Environmental News: Media Center
WASHINGTON (November 7, 2013) – The campaign by the Natural Resources Defense Council to remove potentially harmful nanosilver from textiles such as baby blankets scored a significant victory in a ruling today by the 9th U.S. Circuit Court of Appeals.
In a decision handed down today, the court said the EPA had improperly approved the use of nanosilver by one U.S. textile manufacturer. The court vacated the approval and sent it back to the agency for reevaluation. The lawsuit has been closely watched as a test case for the growing use of nanotechnology in consumer products.
“The court’s ruling puts us a step closer toward removing nanosilver from textiles,” said Mae Wu, an attorney in NRDC’s Health Program. “EPA shouldn’t have approved nanosilver in the first place. This is just one of a long line of decisions by the agency treating people and our environment as guinea pigs and laboratories for these untested pesticides.”
NRDC sued the U.S. Environmental Protection Agency in early 2012 to limit the use of nanosilver out of a concern for public health. Today the 9th U.S. Circuit Court of Appeals agreed with a key point NRDC raised: that the EPA didn’t follow its own rules for determining whether the pesticide’s use in products would be safe.
Beginning in December 2011, EPA approved the company HeiQ Materials to sell nanosilver used in fabrics for the next four years and required the company to provide data on toxicity for human health and aquatic organisms. In early 2012, NRDC filed a lawsuit against EPA seeking to block nanosilver’s use, contending, among several points, that the agency had ignored its own rules for determining the safety of nanosilver.
The key part of today’s Ninth Circuit ruling addressed EPA’s determination that there is no risk concern for toddlers exposed to nanosilver-treated textiles. The agency’s rules state that if there’s an aggregate exposure to the skin or through ingestion at or below a specific level, there is a risk of health concerns. But the Ninth Circuit found that the EPA had data showing that nanosilver was right at the level that should have triggered a finding of potential risk, but approved the pesticide anyway. That led to the Ninth Circuit vacating EPA’s approval and sending it back down to the agency for reevaluation.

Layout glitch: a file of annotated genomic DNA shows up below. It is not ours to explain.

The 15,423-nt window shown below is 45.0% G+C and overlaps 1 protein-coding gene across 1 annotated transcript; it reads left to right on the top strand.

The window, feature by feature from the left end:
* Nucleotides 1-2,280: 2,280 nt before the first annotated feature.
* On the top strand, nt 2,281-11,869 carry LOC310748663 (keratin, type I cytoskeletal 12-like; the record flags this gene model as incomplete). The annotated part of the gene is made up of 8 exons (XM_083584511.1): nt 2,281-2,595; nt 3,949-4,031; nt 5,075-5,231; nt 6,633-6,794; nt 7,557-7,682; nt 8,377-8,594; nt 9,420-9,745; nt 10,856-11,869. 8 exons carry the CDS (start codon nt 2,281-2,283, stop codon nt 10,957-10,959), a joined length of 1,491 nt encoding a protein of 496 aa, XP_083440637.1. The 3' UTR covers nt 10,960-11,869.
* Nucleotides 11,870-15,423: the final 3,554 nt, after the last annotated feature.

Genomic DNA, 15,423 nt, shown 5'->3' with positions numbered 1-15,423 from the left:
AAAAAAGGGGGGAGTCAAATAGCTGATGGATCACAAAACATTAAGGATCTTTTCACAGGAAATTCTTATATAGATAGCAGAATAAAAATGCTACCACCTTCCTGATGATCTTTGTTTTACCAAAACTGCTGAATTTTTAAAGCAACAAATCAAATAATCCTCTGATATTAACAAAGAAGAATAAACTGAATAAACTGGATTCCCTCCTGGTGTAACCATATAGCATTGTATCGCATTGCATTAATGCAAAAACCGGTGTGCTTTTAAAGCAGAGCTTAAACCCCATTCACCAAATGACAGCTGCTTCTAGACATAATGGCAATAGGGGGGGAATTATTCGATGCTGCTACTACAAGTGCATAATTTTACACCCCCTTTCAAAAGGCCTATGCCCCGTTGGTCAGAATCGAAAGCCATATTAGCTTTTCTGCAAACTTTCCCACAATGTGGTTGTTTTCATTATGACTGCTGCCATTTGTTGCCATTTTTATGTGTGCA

Silver, a well-recognized antimicrobial, is highly toxic and kills both harmful and beneficial bacteria. Nanosilver is engineered from silver and marketed as an even stronger antimicrobial than silver. Its use in fabrics, food storage containers, hair dryers and other products continues to grow, despite potential dangerous health effects.
For a discussion about potential health concerns of nanosilver, please read a blog by NRDC’s Dr. Jennifer Sass here: http://switchboard.nrdc.org/blogs/jsass/greenscreen_hazard_assessment.html
For the 9th Circuit’s ruling, click here: http://cdn.ca9.uscourts.gov/datastore/opinions/2013/11/07/12-70268.pdf
For more on nanosilver, please read Mae Wu’s blog here: http://switchboard.nrdc.org/blogs/mwu/nanosilver_stinks.html
The Natural Resources Defense Council (NRDC) is an international nonprofit environmental organization with more than 1.4 million members and online activists. Since 1970, our lawyers, scientists, and other environmental specialists have worked to protect the world's natural resources, public health, and the environment. NRDC has offices in New York City, Washington, D.C., Los Angeles, San Francisco, Chicago, Bozeman, MT, and Beijing. Visit us at www.nrdc.org and follow us on Twitter @NRDC.